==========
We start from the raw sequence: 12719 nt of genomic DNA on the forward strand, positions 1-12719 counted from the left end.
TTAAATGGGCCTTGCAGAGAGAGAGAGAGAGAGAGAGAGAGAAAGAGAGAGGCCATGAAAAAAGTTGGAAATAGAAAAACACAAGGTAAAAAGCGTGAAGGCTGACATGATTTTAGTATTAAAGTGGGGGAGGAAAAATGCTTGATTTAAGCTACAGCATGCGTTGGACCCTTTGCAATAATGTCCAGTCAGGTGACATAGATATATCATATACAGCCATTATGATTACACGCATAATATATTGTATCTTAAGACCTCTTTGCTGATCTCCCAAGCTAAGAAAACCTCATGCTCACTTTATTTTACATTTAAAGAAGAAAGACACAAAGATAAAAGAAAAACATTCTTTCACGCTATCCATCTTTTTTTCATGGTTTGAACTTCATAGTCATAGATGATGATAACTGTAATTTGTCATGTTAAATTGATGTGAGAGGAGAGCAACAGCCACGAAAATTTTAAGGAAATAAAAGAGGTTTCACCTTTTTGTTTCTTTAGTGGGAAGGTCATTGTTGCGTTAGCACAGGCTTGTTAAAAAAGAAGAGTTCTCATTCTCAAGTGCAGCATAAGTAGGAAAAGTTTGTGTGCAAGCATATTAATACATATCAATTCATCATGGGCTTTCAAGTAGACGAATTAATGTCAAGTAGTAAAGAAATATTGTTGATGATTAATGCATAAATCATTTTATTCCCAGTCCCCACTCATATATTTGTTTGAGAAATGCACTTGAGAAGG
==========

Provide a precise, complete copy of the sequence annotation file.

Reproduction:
We start from the raw sequence: 12719 nt of genomic DNA on the forward strand, positions 1-12719 counted from the left end.
TTAAATGGGCCTTGCAGAGAGAGAGAGAGAGAGAGAGAGAGAAAGAGAGAGGCCATGAAAAAAGTTGGAAATAGAAAAACACAAGGTAAAAAGCGTGAAGGCTGACATGATTTTAGTATTAAAGTGGGGGAGGAAAAATGCTTGATTTAAGCTACAGCATGCGTTGGACCCTTTGCAATAATGTCCAGTCAGGTGACATAGATATATCATATACAGCCATTATGATTACACGCATAATATATTGTATCTTAAGACCTCTTTGCTGATCTCCCAAGCTAAGAAAACCTCATGCTCACTTTATTTTACATTTAAAGAAGAAAGACACAAAGATAAAAGAAAAACATTCTTTCACGCTATCCATCTTTTTTTCATGGTTTGAACTTCATAGTCATAGATGATGATAACTGTAATTTGTCATGTTAAATTGATGTGAGAGGAGAGCAACAGCCACGAAAATTTTAAGGAAATAAAAGAGGTTTCACCTTTTTGTTTCTTTAGTGGGAAGGTCATTGTTGCGTTAGCACAGGCTTGTTAAAAAAGAAGAGTTCTCATTCTCAAGTGCAGCATAAGTAGGAAAAGTTTGTGTGCAAGCATATTAATACATATCAATTCATCATGGGCTTTCAAGTAGACGAATTAATGTCAAGTAGTAAAGAAATATTGTTGATGATTAATGCATAAATCATTTTATTCCCAGTCCCCACTCATATATTTGTTTGAGAAATGCACTTGAGAAGG